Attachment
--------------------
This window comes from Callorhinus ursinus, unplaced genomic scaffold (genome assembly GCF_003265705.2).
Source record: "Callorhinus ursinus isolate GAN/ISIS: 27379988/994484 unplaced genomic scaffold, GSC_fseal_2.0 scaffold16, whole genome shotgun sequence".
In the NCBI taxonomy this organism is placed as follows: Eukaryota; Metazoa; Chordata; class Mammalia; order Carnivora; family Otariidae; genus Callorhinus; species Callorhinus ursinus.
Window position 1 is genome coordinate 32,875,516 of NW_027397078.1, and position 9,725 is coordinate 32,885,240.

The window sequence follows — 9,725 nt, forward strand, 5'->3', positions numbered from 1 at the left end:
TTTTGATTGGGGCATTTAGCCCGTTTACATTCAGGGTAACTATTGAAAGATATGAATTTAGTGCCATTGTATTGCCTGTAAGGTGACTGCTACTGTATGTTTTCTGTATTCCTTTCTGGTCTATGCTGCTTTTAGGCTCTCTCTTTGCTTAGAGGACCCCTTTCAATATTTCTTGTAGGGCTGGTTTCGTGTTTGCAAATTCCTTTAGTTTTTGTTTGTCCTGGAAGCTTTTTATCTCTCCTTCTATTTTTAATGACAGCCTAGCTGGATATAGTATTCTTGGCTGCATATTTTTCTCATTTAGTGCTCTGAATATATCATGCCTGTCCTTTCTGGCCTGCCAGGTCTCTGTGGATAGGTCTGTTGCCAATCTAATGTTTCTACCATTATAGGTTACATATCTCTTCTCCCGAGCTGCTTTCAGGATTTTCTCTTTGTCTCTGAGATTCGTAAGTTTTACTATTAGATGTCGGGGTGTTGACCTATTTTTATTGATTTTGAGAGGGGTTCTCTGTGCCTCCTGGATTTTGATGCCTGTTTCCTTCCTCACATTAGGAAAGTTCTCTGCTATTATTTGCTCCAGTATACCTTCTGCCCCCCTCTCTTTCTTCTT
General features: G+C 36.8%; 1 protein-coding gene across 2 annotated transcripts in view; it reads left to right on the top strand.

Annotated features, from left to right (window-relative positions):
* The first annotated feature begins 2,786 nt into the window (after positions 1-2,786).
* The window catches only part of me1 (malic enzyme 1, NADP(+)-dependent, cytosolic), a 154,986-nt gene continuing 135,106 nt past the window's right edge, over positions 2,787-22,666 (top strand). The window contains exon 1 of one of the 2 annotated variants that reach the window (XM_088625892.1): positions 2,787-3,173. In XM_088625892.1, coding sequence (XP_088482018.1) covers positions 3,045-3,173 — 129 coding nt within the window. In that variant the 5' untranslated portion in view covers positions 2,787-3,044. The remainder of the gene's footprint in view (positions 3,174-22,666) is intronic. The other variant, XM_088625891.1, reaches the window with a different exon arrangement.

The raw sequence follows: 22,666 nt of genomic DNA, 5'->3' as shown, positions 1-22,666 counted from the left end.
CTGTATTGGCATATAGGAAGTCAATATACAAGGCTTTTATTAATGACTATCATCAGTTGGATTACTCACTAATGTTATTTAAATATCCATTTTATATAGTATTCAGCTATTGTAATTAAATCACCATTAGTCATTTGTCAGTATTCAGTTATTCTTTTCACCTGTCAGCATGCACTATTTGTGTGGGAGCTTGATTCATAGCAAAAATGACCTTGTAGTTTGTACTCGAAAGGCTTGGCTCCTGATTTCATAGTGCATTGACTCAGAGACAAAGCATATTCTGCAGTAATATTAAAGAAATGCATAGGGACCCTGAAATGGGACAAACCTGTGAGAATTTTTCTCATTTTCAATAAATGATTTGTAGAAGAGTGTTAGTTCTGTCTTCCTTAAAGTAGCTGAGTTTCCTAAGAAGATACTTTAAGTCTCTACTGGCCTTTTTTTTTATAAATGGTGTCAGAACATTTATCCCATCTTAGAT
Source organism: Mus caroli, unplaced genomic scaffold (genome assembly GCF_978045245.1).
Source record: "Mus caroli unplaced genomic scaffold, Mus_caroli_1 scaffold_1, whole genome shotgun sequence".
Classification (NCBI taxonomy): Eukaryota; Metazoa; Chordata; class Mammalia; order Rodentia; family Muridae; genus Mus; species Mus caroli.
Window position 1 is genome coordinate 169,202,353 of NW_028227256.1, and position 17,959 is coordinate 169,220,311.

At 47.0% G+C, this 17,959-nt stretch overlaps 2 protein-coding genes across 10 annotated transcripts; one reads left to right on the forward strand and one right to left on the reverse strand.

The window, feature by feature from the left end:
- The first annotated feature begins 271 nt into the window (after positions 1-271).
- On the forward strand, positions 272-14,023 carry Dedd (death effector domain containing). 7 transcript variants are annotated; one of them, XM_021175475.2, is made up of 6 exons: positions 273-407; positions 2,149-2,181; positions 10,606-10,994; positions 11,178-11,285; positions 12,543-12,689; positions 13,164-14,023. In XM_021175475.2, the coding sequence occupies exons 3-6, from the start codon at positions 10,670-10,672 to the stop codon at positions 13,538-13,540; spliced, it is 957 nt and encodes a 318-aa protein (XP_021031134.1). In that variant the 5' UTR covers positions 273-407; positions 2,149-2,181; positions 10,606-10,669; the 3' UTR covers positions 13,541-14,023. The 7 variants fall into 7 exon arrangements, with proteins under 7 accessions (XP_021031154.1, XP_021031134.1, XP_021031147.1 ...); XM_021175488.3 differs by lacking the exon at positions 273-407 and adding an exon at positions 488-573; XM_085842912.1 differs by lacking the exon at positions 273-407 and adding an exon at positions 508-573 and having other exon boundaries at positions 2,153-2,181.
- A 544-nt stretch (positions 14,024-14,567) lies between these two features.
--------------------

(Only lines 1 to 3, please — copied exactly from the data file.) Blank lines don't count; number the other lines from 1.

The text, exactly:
This window comes from Callorhinus ursinus, unplaced genomic scaffold (genome assembly GCF_003265705.2).
Source record: "Callorhinus ursinus isolate GAN/ISIS: 27379988/994484 unplaced genomic scaffold, GSC_fseal_2.0 scaffold16, whole genome shotgun sequence".
In the NCBI taxonomy this organism is placed as follows: Eukaryota; Metazoa; Chordata; class Mammalia; order Carnivora; family Otariidae; genus Callorhinus; species Callorhinus ursinus.